Crescentia alata (PROSEA)

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Plant Resources of South-East Asia
Introduction
List of species


Crescentia alata Kunth


Protologue: Humb., Bonpl. & Kunth, Nov. gen. sp. 3: 158 (1819).

Synonyms

Crescentia trifolia Blanco (1837), Othophora paradoxa Blume (1847), Parmentiera alata (Kunth) Miers (1870).

Vernacular names

  • Philippines: krus-krusan (Tagalog)
  • Thailand: teenpet farang (Bangkok)
  • Vietnam: dào tiên có cánh.

Distribution

C. alata originates from Central America and was introduced to the Philippines by the Spaniards; occasionally cultivated throughout South-East Asia.


Uses

In the Philippines a decoction of the leaves is employed as an astringent and antihaemorrhagic, and is much used in haemoptysis and dysentery. In Thailand, the leaves are used as astringent, against diarrhoea and dysentery. In Central America, a decoction of the leaves or pulp is prescribed in diarrhoea. The pulp is eaten as a pectoral and for diseases of the kidneys. The grounded fruit pulp is sometimes used as a poultry feed supplement.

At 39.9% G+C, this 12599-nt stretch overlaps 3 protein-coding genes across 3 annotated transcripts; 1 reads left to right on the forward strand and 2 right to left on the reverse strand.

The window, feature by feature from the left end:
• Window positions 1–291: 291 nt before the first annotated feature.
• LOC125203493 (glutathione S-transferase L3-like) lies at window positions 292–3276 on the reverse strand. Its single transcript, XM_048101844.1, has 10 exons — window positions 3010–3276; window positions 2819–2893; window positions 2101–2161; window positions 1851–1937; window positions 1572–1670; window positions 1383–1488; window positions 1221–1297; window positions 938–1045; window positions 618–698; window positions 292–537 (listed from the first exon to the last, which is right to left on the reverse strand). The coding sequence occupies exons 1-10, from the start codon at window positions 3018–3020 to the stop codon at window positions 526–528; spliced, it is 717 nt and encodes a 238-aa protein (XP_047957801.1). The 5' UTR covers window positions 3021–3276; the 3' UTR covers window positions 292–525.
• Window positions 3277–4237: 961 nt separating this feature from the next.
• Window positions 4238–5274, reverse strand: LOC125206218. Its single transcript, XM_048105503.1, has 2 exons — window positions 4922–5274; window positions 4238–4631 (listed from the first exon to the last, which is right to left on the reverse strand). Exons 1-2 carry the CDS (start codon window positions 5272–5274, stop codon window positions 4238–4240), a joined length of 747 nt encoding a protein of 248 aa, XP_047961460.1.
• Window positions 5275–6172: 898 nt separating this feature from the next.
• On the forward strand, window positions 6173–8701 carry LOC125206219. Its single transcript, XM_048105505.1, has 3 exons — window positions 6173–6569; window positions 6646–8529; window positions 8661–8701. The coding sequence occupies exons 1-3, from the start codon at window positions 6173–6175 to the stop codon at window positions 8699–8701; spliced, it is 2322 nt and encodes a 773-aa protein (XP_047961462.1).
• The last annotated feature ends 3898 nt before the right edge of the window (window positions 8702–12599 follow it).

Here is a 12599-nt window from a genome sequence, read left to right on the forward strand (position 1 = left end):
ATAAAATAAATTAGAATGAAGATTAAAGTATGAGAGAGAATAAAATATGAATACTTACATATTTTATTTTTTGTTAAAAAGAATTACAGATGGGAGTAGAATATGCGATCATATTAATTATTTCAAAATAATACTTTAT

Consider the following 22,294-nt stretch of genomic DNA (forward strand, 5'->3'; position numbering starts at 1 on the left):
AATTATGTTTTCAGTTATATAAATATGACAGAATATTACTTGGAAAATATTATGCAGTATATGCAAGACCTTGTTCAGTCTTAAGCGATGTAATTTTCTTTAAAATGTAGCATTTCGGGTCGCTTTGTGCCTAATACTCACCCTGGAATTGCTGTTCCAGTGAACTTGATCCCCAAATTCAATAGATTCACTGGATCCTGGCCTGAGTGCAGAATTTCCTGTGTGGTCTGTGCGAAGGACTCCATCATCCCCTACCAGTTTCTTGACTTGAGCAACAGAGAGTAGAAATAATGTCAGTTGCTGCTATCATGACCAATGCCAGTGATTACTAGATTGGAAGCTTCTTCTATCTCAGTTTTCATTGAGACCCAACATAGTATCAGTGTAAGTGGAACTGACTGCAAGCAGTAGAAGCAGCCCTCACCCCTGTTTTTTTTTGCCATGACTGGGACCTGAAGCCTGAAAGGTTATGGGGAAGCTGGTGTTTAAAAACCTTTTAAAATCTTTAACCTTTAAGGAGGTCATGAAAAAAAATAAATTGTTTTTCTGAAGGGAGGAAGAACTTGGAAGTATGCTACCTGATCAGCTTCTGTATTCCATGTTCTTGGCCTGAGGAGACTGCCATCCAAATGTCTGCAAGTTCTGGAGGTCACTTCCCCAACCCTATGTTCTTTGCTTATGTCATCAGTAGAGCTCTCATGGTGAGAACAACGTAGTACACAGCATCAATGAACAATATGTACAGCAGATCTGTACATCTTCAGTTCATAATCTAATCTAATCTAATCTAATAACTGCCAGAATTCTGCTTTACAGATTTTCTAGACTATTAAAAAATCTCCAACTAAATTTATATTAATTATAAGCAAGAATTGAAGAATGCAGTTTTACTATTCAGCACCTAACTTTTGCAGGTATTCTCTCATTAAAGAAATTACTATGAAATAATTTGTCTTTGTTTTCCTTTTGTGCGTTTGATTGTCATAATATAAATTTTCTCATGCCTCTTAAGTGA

Observations

A small tree, 5-14 m tall, stem up to 25 cm in diameter, branches crooked, branchlets essentially lacking; leaves simple, oblanceolate, 2-3 cm × 0.5-1 cm, or trifoliolate, leaflets oblanceolate, 1-5 cm × 0.3-1.2 cm, with winged petiole, 2.5-12 cm × 0.3-1.5 cm, all lepidote; flowers solitary or paired, calyx 2-lobed to the base, corolla tube 3-4 cm long, corolla lobes 1-1.5 cm long, 2-2.5 cm wide at mouth of tube, brownish with brown-purple venation; berry more or less spherical, 7-10 cm in diameter. In Central America, C. alata is a characteristic element of dry savannas.

Selected sources

74, 810, 864, 883, 1119.

Authors

Sri Hayati Widodo